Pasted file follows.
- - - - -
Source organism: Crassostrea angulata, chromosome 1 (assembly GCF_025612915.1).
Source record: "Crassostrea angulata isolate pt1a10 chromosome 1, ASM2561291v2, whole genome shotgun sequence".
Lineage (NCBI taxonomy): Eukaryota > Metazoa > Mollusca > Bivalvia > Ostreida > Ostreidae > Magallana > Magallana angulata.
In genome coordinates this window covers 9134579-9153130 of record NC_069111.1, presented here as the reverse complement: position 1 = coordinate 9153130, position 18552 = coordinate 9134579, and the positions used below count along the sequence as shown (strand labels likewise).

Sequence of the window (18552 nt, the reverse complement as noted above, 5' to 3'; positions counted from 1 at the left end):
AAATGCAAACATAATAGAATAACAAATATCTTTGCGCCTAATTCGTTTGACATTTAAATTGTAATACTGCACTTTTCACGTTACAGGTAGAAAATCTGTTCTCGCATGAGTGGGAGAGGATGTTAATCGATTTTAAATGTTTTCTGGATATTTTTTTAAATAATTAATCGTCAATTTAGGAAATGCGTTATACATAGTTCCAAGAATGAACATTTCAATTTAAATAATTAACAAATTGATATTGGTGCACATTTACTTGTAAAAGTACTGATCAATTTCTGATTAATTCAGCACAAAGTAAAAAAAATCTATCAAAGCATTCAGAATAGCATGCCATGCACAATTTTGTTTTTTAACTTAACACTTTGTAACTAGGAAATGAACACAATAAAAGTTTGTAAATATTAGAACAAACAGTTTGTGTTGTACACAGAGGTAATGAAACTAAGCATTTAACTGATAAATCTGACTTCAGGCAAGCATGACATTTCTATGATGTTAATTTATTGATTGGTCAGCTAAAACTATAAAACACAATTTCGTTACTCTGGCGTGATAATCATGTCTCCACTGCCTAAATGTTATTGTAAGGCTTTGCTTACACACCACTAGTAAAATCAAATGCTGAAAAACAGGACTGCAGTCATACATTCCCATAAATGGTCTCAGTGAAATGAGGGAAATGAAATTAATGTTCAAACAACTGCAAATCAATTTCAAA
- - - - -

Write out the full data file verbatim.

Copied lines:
Source organism: Crassostrea angulata, chromosome 1 (assembly GCF_025612915.1).
Source record: "Crassostrea angulata isolate pt1a10 chromosome 1, ASM2561291v2, whole genome shotgun sequence".
Lineage (NCBI taxonomy): Eukaryota > Metazoa > Mollusca > Bivalvia > Ostreida > Ostreidae > Magallana > Magallana angulata.
In genome coordinates this window covers 9134579-9153130 of record NC_069111.1, presented here as the reverse complement: position 1 = coordinate 9153130, position 18552 = coordinate 9134579, and the positions used below count along the sequence as shown (strand labels likewise).

Sequence of the window (18552 nt, the reverse complement as noted above, 5' to 3'; positions counted from 1 at the left end):
AAATGCAAACATAATAGAATAACAAATATCTTTGCGCCTAATTCGTTTGACATTTAAATTGTAATACTGCACTTTTCACGTTACAGGTAGAAAATCTGTTCTCGCATGAGTGGGAGAGGATGTTAATCGATTTTAAATGTTTTCTGGATATTTTTTTAAATAATTAATCGTCAATTTAGGAAATGCGTTATACATAGTTCCAAGAATGAACATTTCAATTTAAATAATTAACAAATTGATATTGGTGCACATTTACTTGTAAAAGTACTGATCAATTTCTGATTAATTCAGCACAAAGTAAAAAAAATCTATCAAAGCATTCAGAATAGCATGCCATGCACAATTTTGTTTTTTAACTTAACACTTTGTAACTAGGAAATGAACACAATAAAAGTTTGTAAATATTAGAACAAACAGTTTGTGTTGTACACAGAGGTAATGAAACTAAGCATTTAACTGATAAATCTGACTTCAGGCAAGCATGACATTTCTATGATGTTAATTTATTGATTGGTCAGCTAAAACTATAAAACACAATTTCGTTACTCTGGCGTGATAATCATGTCTCCACTGCCTAAATGTTATTGTAAGGCTTTGCTTACACACCACTAGTAAAATCAAATGCTGAAAAACAGGACTGCAGTCATACATTCCCATAAATGGTCTCAGTGAAATGAGGGAAATGAAATTAATGTTCAAACAACTGCAAATCAATTTCAAA